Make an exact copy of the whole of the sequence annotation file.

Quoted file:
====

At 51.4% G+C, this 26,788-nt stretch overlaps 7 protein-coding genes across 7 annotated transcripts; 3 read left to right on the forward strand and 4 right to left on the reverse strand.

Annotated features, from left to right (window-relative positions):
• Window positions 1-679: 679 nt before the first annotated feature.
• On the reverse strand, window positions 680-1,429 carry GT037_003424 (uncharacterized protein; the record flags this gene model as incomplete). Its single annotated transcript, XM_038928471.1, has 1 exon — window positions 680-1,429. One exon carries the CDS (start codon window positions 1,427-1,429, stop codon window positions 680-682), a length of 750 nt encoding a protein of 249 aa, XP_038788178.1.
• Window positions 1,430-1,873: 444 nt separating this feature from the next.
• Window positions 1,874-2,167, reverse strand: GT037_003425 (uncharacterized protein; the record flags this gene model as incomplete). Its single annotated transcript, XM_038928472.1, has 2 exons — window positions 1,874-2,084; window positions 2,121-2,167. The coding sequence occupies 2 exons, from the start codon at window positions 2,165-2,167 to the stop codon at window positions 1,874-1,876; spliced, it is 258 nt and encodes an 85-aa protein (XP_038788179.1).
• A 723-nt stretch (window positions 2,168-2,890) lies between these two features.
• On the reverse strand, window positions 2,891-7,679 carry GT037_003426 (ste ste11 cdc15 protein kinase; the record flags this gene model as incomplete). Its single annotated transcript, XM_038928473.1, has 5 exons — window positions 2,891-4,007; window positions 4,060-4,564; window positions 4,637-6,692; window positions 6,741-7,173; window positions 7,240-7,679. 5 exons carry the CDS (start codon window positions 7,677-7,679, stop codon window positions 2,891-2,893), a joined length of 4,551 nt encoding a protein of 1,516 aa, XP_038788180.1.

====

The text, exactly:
At 51.4% G+C, this 26,788-nt stretch overlaps 7 protein-coding genes across 7 annotated transcripts; 3 read left to right on the forward strand and 4 right to left on the reverse strand.

Annotated features, from left to right (window-relative positions):
• Window positions 1-679: 679 nt before the first annotated feature.
• On the reverse strand, window positions 680-1,429 carry GT037_003424 (uncharacterized protein; the record flags this gene model as incomplete). Its single annotated transcript, XM_038928471.1, has 1 exon — window positions 680-1,429. One exon carries the CDS (start codon window positions 1,427-1,429, stop codon window positions 680-682), a length of 750 nt encoding a protein of 249 aa, XP_038788178.1.
• Window positions 1,430-1,873: 444 nt separating this feature from the next.
• Window positions 1,874-2,167, reverse strand: GT037_003425 (uncharacterized protein; the record flags this gene model as incomplete). Its single annotated transcript, XM_038928472.1, has 2 exons — window positions 1,874-2,084; window positions 2,121-2,167. The coding sequence occupies 2 exons, from the start codon at window positions 2,165-2,167 to the stop codon at window positions 1,874-1,876; spliced, it is 258 nt and encodes an 85-aa protein (XP_038788179.1).
• A 723-nt stretch (window positions 2,168-2,890) lies between these two features.
• On the reverse strand, window positions 2,891-7,679 carry GT037_003426 (ste ste11 cdc15 protein kinase; the record flags this gene model as incomplete). Its single annotated transcript, XM_038928473.1, has 5 exons — window positions 2,891-4,007; window positions 4,060-4,564; window positions 4,637-6,692; window positions 6,741-7,173; window positions 7,240-7,679. 5 exons carry the CDS (start codon window positions 7,677-7,679, stop codon window positions 2,891-2,893), a joined length of 4,551 nt encoding a protein of 1,516 aa, XP_038788180.1.